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The Cartoonists ..In The Zone . .Emotional Chaos . .Number 9


Weekly Column by Brian Codagnone

FEBRUARY 13, 2014

The Sussex Beekeeper
An Inspector Blancmange Mystery

The fog of London can be as depressing as watching a street urchin being devoured by stray dogs, but this day was especially trying. Blancmange hadn't had a case in over a fortnight, and the ennui was beginning to take its toll.

"Do you remember that case in Leatherhead?" Blancmange said as he snorted a line of cocaine. Marijuana was usually his drug of choice, but in times of extreme boredom he often turned to cocaine, heroin, methamphetamines, Bolivian hallucinogenic toads or peyote to calm his fevered mind.

"Ah, yes. The Case of the Strangled Butty Gang. A dozen Irish laborers strangled in one night!"

"Yes. Too bad they were Irish, or someone would have paid me to solve it. But that's not why I mention it."

"So why then?" I asked.

Because I read of a similar mass slaying, the entire starting side of the Faversham Albinos football team!"

"Yes, the All Whites! They won the Spennymoor Cup against Deeping!"

"Yes. And as you'll recall, Sir Hugo Waxing-Gibbous is the MP for that area. He owes us a service since the Case of the Oxford Osier-peeler."

"I dare say that being hanged for that would have ended his political career!"

"Quite." He took a sheet of foolscap and a pen and wrote a note. "This should get us entry to the Faversham club management!"

Two days later a missive arrived on the letterhead of the Faversham Football Club bidding us to come at once. We lost no time taking the train from Paddington, arriving in Faversham by afternoon. We took a cab to Crawcrook Park, the home of the team. In short order we were greeted by Lord Whyteleafe, the team owner and Regis Bognor, the manager.

"Thank you for coming, gentlemen! This was indeed a strange and heinous crime!" said Lord Whyteleafe.

"A real poser!" added Bognor, not very helpfully.

"Indeed it is!" said Blancmange. "Pray, what was the cause of death?"

Well it's odd, but every one of the starting eleven save the keeper, Bevis Hornchurch, suffered from an allergy to bee stings! The ten poor lads all died when bees were released into the dressing room!"

"And Hornchurch? How did he die?"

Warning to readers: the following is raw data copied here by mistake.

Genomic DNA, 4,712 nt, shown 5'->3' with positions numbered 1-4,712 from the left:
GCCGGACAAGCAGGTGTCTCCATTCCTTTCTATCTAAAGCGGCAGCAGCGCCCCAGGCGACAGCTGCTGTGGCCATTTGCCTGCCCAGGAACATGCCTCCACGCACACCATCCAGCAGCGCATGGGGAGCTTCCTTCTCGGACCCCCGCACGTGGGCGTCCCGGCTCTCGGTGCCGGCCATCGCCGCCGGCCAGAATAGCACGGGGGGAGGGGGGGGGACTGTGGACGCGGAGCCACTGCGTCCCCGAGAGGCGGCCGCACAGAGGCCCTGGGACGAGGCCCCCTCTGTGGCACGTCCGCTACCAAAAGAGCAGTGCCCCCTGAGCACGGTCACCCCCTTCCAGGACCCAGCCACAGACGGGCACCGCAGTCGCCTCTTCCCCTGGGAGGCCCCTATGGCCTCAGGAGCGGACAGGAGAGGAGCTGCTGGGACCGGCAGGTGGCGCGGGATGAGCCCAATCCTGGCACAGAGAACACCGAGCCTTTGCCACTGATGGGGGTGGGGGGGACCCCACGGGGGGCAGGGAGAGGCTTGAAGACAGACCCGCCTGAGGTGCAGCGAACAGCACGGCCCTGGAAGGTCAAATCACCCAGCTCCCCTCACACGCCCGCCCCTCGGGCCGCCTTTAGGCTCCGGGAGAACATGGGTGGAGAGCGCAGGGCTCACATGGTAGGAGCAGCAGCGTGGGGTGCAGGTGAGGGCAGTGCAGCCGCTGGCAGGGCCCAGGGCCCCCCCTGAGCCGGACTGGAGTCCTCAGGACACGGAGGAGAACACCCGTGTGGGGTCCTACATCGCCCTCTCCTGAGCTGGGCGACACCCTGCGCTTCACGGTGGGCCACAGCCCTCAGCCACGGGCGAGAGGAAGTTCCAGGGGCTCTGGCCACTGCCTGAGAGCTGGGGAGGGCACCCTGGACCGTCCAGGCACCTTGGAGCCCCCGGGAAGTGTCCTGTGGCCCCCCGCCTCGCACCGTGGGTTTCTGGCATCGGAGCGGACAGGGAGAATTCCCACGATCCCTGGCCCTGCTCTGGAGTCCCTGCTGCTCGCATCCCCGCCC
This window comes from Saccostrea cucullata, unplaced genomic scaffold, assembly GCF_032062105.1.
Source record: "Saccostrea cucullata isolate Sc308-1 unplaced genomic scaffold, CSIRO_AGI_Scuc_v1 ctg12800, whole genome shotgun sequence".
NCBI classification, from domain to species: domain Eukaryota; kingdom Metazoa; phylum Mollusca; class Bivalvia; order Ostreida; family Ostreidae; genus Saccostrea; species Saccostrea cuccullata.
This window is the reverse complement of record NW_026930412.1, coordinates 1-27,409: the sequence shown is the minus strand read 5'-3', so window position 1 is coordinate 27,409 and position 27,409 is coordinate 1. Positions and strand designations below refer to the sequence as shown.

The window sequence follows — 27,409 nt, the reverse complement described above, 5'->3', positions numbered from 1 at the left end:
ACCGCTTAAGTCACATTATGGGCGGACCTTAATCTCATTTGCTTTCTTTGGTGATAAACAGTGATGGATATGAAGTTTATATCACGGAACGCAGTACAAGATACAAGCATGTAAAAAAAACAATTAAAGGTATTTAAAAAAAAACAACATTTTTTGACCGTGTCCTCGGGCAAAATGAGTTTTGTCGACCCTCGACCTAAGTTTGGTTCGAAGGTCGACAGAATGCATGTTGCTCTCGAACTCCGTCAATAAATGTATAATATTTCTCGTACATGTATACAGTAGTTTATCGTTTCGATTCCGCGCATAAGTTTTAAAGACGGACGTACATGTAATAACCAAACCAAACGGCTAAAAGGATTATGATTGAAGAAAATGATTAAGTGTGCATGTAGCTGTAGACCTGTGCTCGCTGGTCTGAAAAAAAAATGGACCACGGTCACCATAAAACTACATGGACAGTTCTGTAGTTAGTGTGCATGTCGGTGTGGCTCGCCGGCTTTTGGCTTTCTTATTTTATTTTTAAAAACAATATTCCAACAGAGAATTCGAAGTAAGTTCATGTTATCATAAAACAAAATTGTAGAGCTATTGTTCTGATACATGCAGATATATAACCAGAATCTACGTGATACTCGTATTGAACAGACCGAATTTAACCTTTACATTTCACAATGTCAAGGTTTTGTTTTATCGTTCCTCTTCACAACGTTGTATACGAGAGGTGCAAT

"He was found in the lavatory with a honeycomb lodged in his throat!"

"Hmmm... a pattern is emerging! As I understand it, you have a key match coming up, do you not?"

"Why, yes, Inspector. A championship match against Broadstreet!"

"The Bullies?" I said, "Why, they're known as the worst scoundrels in sport. They'd stop at nothing to win, but I doubt that even that group of bludgers would stoop to that level of depravity!"

"One never knows when money is on the line!" said Blancmange. "We must go to Broadstreet!"

With that we took our leave of Whyteleafe and Bognor and took the night train to Broadstreet, a dismal hamlet in the less respectable part of Sussex.

"What a ghastly place!" I said the next morning over Scotch woodcock and kippers in the dining car. "No wonder their team is such a collection of hooligans!"

After breakfast we took a cab to Broadstreet Park. We were met there by Basil Eccleshill, the team manager.

"I assure you, Inspector! My organization had nothing to do with the unfortunate deaths in Faversham!"

"But everything to gain! With a hastily assembled team they'd be no match for you!"

"It would be a tainted win. I would suggest a deranged supporter."

"That doesn't narrow it down much!" I said.

"Calm yourself, my dear Broadbeam!" said Blancmange. "Tell me, Mr. Eccleshill, what percentage of your fans keep bees?

"Quite a few. It's the second leading industry around these parts, after hog reeving."

"I see. Come along, Broadbeam! We have a train to catch!"

We left the stadium and hailed a cab to the train station. Once there, Blancmange took up a position near the ticket windows.

"What are we looking for, Blancmange? Shouldn't we be tracking down beekeepers?"

"Something tells me our man will soon appear of his own accord!"

"By Jove! How will we know him?"

"I placed a story in the local paper by wire from the train claiming that the entire Chorlton team had been transferred to Faversham and that all were suffering from an allergy to bees. No doubt our killer will return to continue his fiendish work!"

Just then a furtive man with a buzzing carpetbag and wearing the black and orange scarf of Broadstreet approached and bought a ticket on the express to Faversham. Blancmange leapt from the shadows and grabbed the bag.

"Just as I suspected! A jar of bees! Take him away, constable!"

"Lucky I was standing right here!" said the bewildered policeman, who led the man away.

"I say, Blancmange! You've sent another one to the gallows!"

And with that we retired for lunch before our train.




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Surf Our Site

Home ... Misfits . Rafferty .. . S1019 .. . Star Crossed....
. .
Ginger & Shadow. ..Embrace the Pun.. ..Cool Links . ..More Cool Links .
Oddities ..Link To Us... Guest Comics .. ..Books for Sale . Online Store..
The Cartoonists ..In The Zone . .Emotional Chaos . .Number 9